The media consensus is that Barack Obama’s “tax compromise” signals a pivot to the center, a transformation of the president from partisan fighter to centrist problem-solver. Some conservatives even seem to believe Obama is someone they can now do business with.
But Obama has not suddenly become Bill Clinton circa 1995, triangulating and declaring that “the era of big government is over.” There is little indication that the post-shellacking Obama will be much less ideologically rigid or politically partisan than the Obama of the last two years.
Numerous pundits have remarked upon how much Obama has preserved the policies of George W. Bush. Besides the two-year extension of the Bush-era tax cuts for all taxpayers, Obama has continued Bush policies on warrantless wiretapping and by keeping Guantanamo Bay Detention Center open.
Other movements to the right by Obama include freezing salaries for federal employees, support for a temporary reduction of the payroll tax, and securing a trade deal with South Korea.
All of this has the Left up in arms. Newspaper headline writers used words like “angry,” “fury,” and “rebellion” to describe the Left’s reaction to Obama’s tax compromise announcement. “Whatever is going on inside the White House,” Paul Krugman wrote in his New York Times column last week, “from the outside it looks like moral collapse – a complete failure of purpose and loss of direction.”
But the Left’s anger is unfounded. Unlike Bill Clinton’s move to the center after Republican victories in the 1994 midterm elections, Barack Obama has no desire to compromise. He only agreed to the tax compromise because he was forced to do it. He had no other choice. The same can be said on Gitmo and a host of other issues.
As Dick Morris, the architect of Clinton’s triangulation strategy, said in response to a question about whether Obama was triangulating, “There is a big difference between moving to the center and fleeing to the center.”
If Obama were truly interested in forging a centrist path, he would not be indicating a desire to enact deeply unpopular policies, like the cap and tax regulations he wants to establish through the Environmental Protection Agency’s regulatory process. And if conciliation were really what Obama had in mind, he would not have reversed a March decision to allow oil exploration off the Atlantic Coast and Gulf of Mexico, which Obama did in early December.
Looking ahead, it seems likely that Obama will look for ways to mollify his angry base, by, for instance, taking up immigration amnesty or by repealing “Don’t Ask, Don’t Tell.”
As with the looming EPA decision, we can expect Obama to try and enact through executive fiat what the Democrats can’t get passed through Congress.
Certainly congressional Democrats, by re-electing Pelosi, Reid and Co. to its leadership, have signaled that they aren’t interested in moving to the center. Their determination not to compromise was confirmed with their vote last Thursday to reject the tax deal.
And it’s not as if the tax fight is over. In his press conference, Obama said that he welcomed a fight on raising taxes on America’s entrepreneurs and achievers. “I’m as opposed to the high-end tax cuts today as I’ve been for years,” Obama said. “When they expire in two years, I will fight to end them.” Clearly, Obama has a lot of fight left in him.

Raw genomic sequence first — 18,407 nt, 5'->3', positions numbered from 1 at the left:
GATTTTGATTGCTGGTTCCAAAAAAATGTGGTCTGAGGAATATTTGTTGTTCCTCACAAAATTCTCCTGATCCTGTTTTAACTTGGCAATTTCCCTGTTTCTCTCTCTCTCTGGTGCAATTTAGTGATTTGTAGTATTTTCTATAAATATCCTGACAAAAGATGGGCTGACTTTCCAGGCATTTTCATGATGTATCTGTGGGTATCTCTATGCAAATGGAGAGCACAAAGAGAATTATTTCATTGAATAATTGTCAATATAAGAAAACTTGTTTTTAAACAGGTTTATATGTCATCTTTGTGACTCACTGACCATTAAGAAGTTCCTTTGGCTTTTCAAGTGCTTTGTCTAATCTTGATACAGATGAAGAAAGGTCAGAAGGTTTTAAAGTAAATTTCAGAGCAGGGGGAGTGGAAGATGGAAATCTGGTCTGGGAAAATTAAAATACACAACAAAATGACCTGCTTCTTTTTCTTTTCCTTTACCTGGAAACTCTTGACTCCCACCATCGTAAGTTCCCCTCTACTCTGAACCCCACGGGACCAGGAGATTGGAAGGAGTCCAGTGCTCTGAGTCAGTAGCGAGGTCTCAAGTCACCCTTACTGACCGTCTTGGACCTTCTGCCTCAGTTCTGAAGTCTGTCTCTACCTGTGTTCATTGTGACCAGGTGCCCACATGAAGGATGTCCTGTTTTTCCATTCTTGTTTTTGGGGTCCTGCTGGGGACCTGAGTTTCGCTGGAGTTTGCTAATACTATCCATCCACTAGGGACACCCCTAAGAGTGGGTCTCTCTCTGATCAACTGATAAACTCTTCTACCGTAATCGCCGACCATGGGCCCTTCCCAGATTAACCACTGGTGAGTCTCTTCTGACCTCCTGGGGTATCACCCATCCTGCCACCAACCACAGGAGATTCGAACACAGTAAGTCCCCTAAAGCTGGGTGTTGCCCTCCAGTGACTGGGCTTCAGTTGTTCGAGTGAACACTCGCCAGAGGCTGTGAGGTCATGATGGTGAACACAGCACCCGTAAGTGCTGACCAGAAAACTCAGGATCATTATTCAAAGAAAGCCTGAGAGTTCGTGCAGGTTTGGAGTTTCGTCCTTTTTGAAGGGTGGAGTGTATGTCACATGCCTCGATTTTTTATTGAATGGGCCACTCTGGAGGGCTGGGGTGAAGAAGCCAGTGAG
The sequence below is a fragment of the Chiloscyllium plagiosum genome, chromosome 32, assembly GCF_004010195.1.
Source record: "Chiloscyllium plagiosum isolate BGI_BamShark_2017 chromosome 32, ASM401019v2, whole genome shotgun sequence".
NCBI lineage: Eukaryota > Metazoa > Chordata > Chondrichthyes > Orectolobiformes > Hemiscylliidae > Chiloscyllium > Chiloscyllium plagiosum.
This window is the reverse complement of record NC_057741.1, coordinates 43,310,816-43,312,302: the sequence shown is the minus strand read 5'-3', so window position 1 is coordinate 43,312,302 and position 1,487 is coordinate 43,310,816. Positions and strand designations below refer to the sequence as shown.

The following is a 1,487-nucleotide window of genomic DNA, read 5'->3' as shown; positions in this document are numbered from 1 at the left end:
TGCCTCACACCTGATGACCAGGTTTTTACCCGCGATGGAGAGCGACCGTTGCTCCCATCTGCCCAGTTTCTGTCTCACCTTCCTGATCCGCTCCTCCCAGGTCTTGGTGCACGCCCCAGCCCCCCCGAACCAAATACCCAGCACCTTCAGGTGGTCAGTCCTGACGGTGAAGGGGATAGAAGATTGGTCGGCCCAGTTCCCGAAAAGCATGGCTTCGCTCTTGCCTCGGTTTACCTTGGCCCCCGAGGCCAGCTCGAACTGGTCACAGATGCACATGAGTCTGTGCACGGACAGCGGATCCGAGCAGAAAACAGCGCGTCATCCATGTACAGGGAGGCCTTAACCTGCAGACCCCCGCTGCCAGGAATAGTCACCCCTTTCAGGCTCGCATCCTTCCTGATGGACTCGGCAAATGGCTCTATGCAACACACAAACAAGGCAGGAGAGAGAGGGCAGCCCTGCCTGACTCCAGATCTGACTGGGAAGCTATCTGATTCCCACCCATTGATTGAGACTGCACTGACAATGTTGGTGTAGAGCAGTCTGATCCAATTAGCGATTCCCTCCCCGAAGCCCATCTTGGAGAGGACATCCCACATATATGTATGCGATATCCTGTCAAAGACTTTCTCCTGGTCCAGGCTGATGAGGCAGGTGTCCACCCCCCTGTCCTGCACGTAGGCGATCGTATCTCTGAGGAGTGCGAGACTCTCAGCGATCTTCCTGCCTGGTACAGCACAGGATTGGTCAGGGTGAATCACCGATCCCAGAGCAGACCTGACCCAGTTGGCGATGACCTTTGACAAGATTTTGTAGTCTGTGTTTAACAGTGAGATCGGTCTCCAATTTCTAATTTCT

Obama’s combative tone made it clear that conciliation and outreach are not on the horizon. Among other insults and accusations, Obama compared Republicans to “hostage-takers,” called incoming House Speaker John Boehner a “bomb-thrower” and said that he is “itching for a fight [with Republicans] on a whole range of issues.”
Obama has never liked the idea of compromise. In the epilogue to his autobiography “The Audacity of Hope,” Obama recounts a conversation he had with a long time friend, a Northwestern University professor and civil rights activist.
Obama approaches him for a letter of recommendation to law school, but the friend wants to know what Obama intends to do with his law degree. Obama mentions his interest in running for political office.
His professor friend cautions Obama, saying, “As a rule, both law and politics required compromise…not just on issues, but on more fundamental things—your ideals and values.”
“’It’s not that compromise is inherently wrong,’” Obama’s friend says in explaining why he never ran for office. “‘I just didn’t find it satisfying. And the one thing I’ve discovered as I get older is that you have to do what is satisfying to you.’”
Obama then writes, “Twenty years later, I think back on that conversation and appreciate my friend’s words more than I did at the time. For I am getting to an age where I have a sense of what satisfies me, and although I am perhaps more tolerant of compromise on the issues than my friend was, I know that my satisfaction is not to be found in the glare of television cameras or the applause of the crowd.”
Although he doesn’t say so explicitly, Obama makes it fairly clear that in deciding to enter politics he was determined not to compromise on his deeply-held ideals and values. It’s the same determination he made clear last January when he responded to pundits who questioned the political wisdom of pursuing the healthcare overhaul after a stinging election loss in Massachusetts with, “I’d rather be a really good one-term president than a mediocre two-term president.”
“To my Republican friends,” Obama said as he concluded his press conference last week, “I’m looking forward to seeing them on the field of competition over the next two years.”
And what do you do on the “field of competition”? You don’t compromise. You try to defeat your opponents and win. And Republicans who think otherwise are dreaming.
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